This last year has seen an increasing number of colleges go test optional, meaning that applicants decide for themselves whether to submit SAT or ACT scores. Many of these colleges report increases in application numbers, particularly from minority applicants. But some have suggested that these moves are motivated more by a goal of gaming the rankings and promoting colleges' own interests than by promoting diversity. When a college is test optional, the theory goes, everyone with scores above the average for that college will continue to submit their scores, while others won't, so the average SAT score goes up, and rankings may follow.
But there is one competitive college in America today whose testing policy can't be seen as gaming the rankings -- and that's because its policy results in U.S. News & World Report refusing to rank it.
That institution is Hampshire College, which last year announced that it was going "test blind." (It had already been test optional.) Test blind means that Hampshire will not look at applicants' test scores -- even if they are submitted. Admissions officers do review high school records, essays and more, but no applicant is evaluated by an SAT or ACT score. (Sarah Lawrence College was test blind for several years, but in 2012 returned to test optional.)
On Sunday evening, Hampshire released the results of the first full admissions cycle without any testing and without any ranking in U.S. News. And the numbers have Hampshire officials celebrating -- despite a significant decline in the number of applicants. The enrolled class is larger, and the yield is up significantly, as is enrollment of minority and first-generation students. The primary measure of academic quality -- high school grade point average -- stayed the same (3.5).
"I really believe we admitted the best class in decades, using a truly holistic admissions process," said Meredith Twombly, dean of enrollment and retention.
Twombly linked the success of the college's efforts in part to its willingness to stop being ranked. Applications fell significantly, from 2,600 to 2,050, and Twombly said such a drop would terrify someone looking to go up or even stay in the same place in the rankings. But she said that not being ranked left her to not worry too much about that decline.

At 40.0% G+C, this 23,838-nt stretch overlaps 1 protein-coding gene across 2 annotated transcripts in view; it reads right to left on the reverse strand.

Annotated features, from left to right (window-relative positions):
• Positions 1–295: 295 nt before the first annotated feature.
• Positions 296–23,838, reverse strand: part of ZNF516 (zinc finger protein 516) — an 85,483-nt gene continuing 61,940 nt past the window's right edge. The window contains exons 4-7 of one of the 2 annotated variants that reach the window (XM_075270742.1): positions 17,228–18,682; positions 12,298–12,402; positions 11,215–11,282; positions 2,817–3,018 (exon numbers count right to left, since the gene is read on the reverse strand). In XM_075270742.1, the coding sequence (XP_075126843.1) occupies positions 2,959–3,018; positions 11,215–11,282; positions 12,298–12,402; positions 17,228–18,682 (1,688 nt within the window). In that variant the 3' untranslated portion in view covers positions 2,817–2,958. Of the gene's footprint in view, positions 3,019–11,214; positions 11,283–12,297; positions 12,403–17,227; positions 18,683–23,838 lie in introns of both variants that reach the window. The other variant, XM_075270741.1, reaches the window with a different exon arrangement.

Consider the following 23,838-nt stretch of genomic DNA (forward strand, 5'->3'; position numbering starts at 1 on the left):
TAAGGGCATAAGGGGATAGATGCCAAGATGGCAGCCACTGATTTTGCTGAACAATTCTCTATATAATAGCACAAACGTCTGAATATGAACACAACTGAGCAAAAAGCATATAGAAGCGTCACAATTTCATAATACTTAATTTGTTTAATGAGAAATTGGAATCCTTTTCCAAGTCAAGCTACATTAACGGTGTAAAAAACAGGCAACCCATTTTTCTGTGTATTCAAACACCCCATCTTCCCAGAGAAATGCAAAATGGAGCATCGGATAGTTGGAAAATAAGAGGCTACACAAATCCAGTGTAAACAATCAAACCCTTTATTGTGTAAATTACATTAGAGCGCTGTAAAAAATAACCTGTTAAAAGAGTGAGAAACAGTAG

She attributed it to the other changes Hampshire made when it went test blind. In the past, applicants could have used the Common Application and one "Why Hampshire?" question. This year, without test scores to consider, the college kept its previous requirements, but added two essays and a graded high school paper. Those additions meant that students who might have been casual applicants, figuring it was easy enough to add one more college on the Common Application, opted not to apply, Twombly said.
The numbers back up her theory that those who did apply were more serious about the college than were some applicants in years past -- and they also are more diverse:
- The freshman class that enrolled has 380 students, up from 331 a year ago.
- Those gains reflect a nearly 50 percent increase in the yield rate (the percentage of accepted applicants who enroll), from 18 to 26 percent.
- The percentage of minority students increased from 26 to 31 percent. (That figure covers all American, nonwhite students, a majority of whom are black or Latino.)
- The percentage of students whose parents never attended college increased from 12 to 18 percent.
- The number of international students increased from 10 to 27. (While those numbers are small, Twombly noted that conventional wisdom holds that potential international students and their parents tend to be particularly reliant on rankings.)
Hampshire, which is known as a place where students are expected to create a customized course of study, is in some ways an unusual college that may attract students who aren't impressed by rankings. Twombly said that before the college went test blind, it did focus groups with juniors and seniors at the college about how much they cared about rankings, and found that the answer was "not much."
But Twombly said that the success of Hampshire should raise questions for others. And she said that Hampshire's policy points to a contradiction elsewhere.
"Every time a school makes the decision to go test optional, they come out with a statement that they have learned from research that tests aren't the best predictors," she said. "I can never figure out why, if they are citing research that tests are not a good predictor, why they don't stop using the tests."
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